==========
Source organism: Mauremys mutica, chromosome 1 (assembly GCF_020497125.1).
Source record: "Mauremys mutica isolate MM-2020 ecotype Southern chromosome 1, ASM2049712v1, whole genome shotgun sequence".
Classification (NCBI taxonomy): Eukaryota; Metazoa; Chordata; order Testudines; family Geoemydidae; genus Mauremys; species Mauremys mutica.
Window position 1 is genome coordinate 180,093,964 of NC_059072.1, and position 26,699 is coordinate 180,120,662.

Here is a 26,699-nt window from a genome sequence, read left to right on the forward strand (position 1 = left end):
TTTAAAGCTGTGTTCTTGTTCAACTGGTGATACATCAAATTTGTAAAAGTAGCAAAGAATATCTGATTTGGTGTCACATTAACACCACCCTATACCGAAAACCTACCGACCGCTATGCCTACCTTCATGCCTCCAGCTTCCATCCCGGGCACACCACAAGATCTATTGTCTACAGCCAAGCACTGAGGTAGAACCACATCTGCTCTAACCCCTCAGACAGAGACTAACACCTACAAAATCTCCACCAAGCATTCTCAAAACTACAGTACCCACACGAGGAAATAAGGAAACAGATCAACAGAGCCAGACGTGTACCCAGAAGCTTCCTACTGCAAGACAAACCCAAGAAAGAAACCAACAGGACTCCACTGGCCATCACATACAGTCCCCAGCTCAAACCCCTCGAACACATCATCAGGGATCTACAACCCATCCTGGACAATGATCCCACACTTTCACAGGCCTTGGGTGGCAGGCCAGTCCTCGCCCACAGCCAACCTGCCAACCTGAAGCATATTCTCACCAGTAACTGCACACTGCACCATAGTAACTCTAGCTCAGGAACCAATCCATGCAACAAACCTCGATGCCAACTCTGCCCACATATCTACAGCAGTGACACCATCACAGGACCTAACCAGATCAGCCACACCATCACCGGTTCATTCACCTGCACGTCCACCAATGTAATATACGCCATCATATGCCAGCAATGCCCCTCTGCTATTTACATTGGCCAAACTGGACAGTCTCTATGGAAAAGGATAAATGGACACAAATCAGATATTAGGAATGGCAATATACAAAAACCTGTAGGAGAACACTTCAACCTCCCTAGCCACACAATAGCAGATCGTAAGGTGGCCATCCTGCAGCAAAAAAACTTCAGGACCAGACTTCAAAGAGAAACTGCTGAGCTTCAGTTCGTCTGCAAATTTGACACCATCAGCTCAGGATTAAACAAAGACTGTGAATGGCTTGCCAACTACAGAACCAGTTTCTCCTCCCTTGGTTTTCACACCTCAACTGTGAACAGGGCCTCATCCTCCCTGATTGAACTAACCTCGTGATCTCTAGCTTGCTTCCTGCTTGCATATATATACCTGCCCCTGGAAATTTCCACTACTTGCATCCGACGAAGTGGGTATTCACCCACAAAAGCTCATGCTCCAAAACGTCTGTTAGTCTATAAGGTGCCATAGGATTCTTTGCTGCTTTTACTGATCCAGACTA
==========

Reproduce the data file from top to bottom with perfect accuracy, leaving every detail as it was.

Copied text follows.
Source organism: Mauremys mutica, chromosome 1 (assembly GCF_020497125.1).
Source record: "Mauremys mutica isolate MM-2020 ecotype Southern chromosome 1, ASM2049712v1, whole genome shotgun sequence".
Classification (NCBI taxonomy): Eukaryota; Metazoa; Chordata; order Testudines; family Geoemydidae; genus Mauremys; species Mauremys mutica.
Window position 1 is genome coordinate 180,093,964 of NC_059072.1, and position 26,699 is coordinate 180,120,662.

Here is a 26,699-nt window from a genome sequence, read left to right on the forward strand (position 1 = left end):
TTTAAAGCTGTGTTCTTGTTCAACTGGTGATACATCAAATTTGTAAAAGTAGCAAAGAATATCTGATTTGGTGTCACATTAACACCACCCTATACCGAAAACCTACCGACCGCTATGCCTACCTTCATGCCTCCAGCTTCCATCCCGGGCACACCACAAGATCTATTGTCTACAGCCAAGCACTGAGGTAGAACCACATCTGCTCTAACCCCTCAGACAGAGACTAACACCTACAAAATCTCCACCAAGCATTCTCAAAACTACAGTACCCACACGAGGAAATAAGGAAACAGATCAACAGAGCCAGACGTGTACCCAGAAGCTTCCTACTGCAAGACAAACCCAAGAAAGAAACCAACAGGACTCCACTGGCCATCACATACAGTCCCCAGCTCAAACCCCTCGAACACATCATCAGGGATCTACAACCCATCCTGGACAATGATCCCACACTTTCACAGGCCTTGGGTGGCAGGCCAGTCCTCGCCCACAGCCAACCTGCCAACCTGAAGCATATTCTCACCAGTAACTGCACACTGCACCATAGTAACTCTAGCTCAGGAACCAATCCATGCAACAAACCTCGATGCCAACTCTGCCCACATATCTACAGCAGTGACACCATCACAGGACCTAACCAGATCAGCCACACCATCACCGGTTCATTCACCTGCACGTCCACCAATGTAATATACGCCATCATATGCCAGCAATGCCCCTCTGCTATTTACATTGGCCAAACTGGACAGTCTCTATGGAAAAGGATAAATGGACACAAATCAGATATTAGGAATGGCAATATACAAAAACCTGTAGGAGAACACTTCAACCTCCCTAGCCACACAATAGCAGATCGTAAGGTGGCCATCCTGCAGCAAAAAAACTTCAGGACCAGACTTCAAAGAGAAACTGCTGAGCTTCAGTTCGTCTGCAAATTTGACACCATCAGCTCAGGATTAAACAAAGACTGTGAATGGCTTGCCAACTACAGAACCAGTTTCTCCTCCCTTGGTTTTCACACCTCAACTGTGAACAGGGCCTCATCCTCCCTGATTGAACTAACCTCGTGATCTCTAGCTTGCTTCCTGCTTGCATATATATACCTGCCCCTGGAAATTTCCACTACTTGCATCCGACGAAGTGGGTATTCACCCACAAAAGCTCATGCTCCAAAACGTCTGTTAGTCTATAAGGTGCCATAGGATTCTTTGCTGCTTTTACTGATCCAGACTA